Vietnamese Government Whines Facebook Isn’t Helping It Censor Critics Quickly Enough

The censorship arm of the Vietnamese government is at it again, complaining that it’s not getting enough censorship accomplished. The target of its complaints is, oddly enough, a former enabler of its dissent-stifling efforts, Facebook.

To help it snuff out criticism and dissent, the government granted itself expansive new powers with a cybersecurity law that went into effect at the beginning of this year. When a law is clearly written to target government critics, it appears that it can be applied a lot more broadly, especially when the definition of “cybersecurity” includes all of this:

According to the ABEI [Authority of Broadcasting and Electronic Information], Facebook had violated Vietnamese laws in three major areas of managing information content, online advertising and tax liability.

Facebook had not reportedly responded to a request to remove fanpages provoking activities against the State at the request of authorities.

Facebook had also allowed content from personal accounts to post slanderous content, anti-government sentiment and libel and defamation of individuals, organisations and State agencies. This content had been found to seriously violate Viet Nam’s Law on Cyber Security, Government’s Decree 72/2013, on the management, provision and use of internet services and online information and the MIC’s Circular 38 detailing the provision of public information across the border.

Just like that, criticism of the government becomes an cybersecurity threat, as does libel, defamation, and, um, providing public information across borders. Vietnam censors are angry Facebook hasn’t responded to multiple emails demanding the removal of “distorted or misleading” content. However, Facebook has responded, telling the Vietnamese government these posts don’t violate “community standards.”

Apparently, the Vietnamese government is going to tax Facebook into submission.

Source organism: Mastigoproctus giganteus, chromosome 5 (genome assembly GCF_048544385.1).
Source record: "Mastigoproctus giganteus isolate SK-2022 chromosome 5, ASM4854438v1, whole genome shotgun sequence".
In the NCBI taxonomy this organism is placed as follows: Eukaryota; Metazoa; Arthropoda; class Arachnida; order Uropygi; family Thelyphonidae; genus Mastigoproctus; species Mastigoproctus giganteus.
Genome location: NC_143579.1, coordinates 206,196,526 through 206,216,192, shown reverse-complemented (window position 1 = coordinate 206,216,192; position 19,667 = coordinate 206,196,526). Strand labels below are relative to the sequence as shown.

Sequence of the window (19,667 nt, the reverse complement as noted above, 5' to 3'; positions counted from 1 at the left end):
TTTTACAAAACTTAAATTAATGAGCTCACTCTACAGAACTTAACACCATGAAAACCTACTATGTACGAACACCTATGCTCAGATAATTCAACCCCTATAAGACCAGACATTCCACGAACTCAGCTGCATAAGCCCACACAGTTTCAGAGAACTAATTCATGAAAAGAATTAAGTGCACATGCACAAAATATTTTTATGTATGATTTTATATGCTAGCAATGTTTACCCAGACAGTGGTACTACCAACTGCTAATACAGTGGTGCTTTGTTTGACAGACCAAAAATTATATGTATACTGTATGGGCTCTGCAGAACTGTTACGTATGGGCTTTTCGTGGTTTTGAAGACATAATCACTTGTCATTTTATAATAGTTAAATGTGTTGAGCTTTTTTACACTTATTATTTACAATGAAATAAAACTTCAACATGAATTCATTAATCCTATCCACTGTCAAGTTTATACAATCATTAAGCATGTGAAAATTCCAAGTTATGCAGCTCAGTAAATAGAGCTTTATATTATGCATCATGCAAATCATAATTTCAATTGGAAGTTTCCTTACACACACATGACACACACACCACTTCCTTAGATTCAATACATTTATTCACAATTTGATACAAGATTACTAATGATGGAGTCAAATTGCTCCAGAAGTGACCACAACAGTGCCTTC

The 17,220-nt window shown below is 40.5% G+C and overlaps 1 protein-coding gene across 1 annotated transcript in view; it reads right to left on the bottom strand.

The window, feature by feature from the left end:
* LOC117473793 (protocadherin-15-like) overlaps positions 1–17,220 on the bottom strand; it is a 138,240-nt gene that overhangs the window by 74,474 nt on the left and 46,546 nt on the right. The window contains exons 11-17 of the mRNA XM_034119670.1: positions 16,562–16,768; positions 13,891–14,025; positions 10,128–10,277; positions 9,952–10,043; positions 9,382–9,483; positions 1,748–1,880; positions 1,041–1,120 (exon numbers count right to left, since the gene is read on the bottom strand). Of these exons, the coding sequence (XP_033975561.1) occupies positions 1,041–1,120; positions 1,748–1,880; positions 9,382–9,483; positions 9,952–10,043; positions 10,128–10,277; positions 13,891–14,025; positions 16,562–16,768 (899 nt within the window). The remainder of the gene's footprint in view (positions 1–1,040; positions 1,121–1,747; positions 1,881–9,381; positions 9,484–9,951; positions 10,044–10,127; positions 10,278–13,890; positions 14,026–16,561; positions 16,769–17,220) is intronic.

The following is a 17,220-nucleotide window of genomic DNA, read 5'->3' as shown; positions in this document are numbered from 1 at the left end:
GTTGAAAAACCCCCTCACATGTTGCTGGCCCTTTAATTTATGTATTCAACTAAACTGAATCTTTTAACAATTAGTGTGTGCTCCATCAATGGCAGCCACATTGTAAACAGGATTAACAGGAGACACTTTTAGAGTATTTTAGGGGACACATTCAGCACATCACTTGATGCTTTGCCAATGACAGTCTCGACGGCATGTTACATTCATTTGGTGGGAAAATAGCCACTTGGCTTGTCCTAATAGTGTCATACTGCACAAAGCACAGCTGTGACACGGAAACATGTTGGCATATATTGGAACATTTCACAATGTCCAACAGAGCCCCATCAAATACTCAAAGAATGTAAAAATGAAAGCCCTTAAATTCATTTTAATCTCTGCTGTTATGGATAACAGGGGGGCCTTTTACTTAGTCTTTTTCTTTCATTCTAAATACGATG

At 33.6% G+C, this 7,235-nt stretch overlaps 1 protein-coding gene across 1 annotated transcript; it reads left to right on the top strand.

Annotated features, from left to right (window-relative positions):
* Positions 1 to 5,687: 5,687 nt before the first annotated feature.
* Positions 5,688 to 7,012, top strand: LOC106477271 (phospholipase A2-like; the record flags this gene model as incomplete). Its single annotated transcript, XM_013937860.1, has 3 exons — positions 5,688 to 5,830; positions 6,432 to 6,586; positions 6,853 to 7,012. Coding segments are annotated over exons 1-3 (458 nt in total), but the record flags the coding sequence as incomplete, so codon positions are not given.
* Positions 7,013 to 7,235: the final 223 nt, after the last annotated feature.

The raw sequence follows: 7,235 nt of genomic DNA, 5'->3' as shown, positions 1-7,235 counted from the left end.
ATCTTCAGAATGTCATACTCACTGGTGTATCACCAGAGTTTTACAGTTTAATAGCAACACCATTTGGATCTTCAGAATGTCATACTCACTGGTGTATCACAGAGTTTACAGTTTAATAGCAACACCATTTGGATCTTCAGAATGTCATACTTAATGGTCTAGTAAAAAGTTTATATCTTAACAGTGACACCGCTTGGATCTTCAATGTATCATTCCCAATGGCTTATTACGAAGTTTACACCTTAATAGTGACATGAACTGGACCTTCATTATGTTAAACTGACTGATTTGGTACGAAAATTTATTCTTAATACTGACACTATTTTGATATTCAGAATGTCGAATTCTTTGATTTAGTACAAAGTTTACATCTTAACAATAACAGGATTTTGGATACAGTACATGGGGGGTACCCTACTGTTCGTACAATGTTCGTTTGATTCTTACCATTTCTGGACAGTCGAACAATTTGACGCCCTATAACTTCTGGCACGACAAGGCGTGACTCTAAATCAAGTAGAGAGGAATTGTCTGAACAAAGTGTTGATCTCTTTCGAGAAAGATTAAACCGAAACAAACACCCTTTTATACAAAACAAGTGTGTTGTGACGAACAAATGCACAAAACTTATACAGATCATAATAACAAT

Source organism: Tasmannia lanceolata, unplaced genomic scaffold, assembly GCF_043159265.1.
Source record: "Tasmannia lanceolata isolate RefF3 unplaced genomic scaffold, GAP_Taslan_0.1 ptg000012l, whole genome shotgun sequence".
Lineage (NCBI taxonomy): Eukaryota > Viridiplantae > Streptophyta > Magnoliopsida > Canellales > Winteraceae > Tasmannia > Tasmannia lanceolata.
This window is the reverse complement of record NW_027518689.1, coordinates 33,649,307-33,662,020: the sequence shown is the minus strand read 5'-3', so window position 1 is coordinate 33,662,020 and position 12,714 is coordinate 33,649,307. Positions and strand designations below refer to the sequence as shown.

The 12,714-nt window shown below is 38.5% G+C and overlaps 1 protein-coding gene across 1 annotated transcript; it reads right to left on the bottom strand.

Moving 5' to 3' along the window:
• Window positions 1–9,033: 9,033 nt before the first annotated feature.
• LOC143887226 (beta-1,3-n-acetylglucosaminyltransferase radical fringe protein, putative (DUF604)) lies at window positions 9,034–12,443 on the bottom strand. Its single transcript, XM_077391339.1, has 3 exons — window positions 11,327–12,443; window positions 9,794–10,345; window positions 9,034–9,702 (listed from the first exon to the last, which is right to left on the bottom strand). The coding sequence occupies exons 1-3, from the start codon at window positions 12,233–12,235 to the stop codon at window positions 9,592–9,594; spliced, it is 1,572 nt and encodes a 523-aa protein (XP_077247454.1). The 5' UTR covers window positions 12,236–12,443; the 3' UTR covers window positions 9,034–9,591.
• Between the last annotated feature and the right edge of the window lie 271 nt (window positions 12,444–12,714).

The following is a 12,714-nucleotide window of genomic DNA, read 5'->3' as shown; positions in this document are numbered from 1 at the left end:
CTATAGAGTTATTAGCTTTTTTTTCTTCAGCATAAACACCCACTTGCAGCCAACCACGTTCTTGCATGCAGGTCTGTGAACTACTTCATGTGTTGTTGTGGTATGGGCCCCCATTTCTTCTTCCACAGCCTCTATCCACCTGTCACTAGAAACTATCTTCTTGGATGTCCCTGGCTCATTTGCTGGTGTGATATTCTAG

According to ANTS market research company, in 2018, spending on online advertising in Viet Nam was estimated at US$ 550 million, of which advertising spent on Facebook and Google were $ 235 million and $ 152.1 million respectively. However, the two have reportedly ignored their tax obligations in Viet Nam.

The fact that foreign businesses such as Facebook do not pay taxes had caused the state to lose money and float the online advertising market, said the ABEI.

If this doesn’t work (and it won’t), the government is going to do other vague things (“necessary economic and technical measures”) to hurt Facebook and “ensure a clean and healthy network environment.” One “necessary economic measure” is somehow blocking Facebook from collecting money for “hatred advertising,” whatever the hell that is.

What the government really wants is direct control. The Financial Times reports the government is demanding Facebook physically set up shop in Vietnam as the new law requires. Having a local office makes it that much easier for men with guns to follow up on ignored content removal requests. For exactly this reason, Facebook should never create a Vietnam office, unless it’s going to do it patent troll-style and rent out an empty office and tell the Vietnamese government all content removal requests must be mailed to the nearest strip mall with a Mailboxes, Etc.

The Vietnamese government doesn’t have much leverage as it loves having access to Facebook to deliver its version of events, as well as give its 10,000 full-time internet monitors something to look at. So, it’s not going to kick Facebook out. It’s just going to keep demanding fees it can’t collect while claiming anything anti-government is a threat to the nation’s safety.

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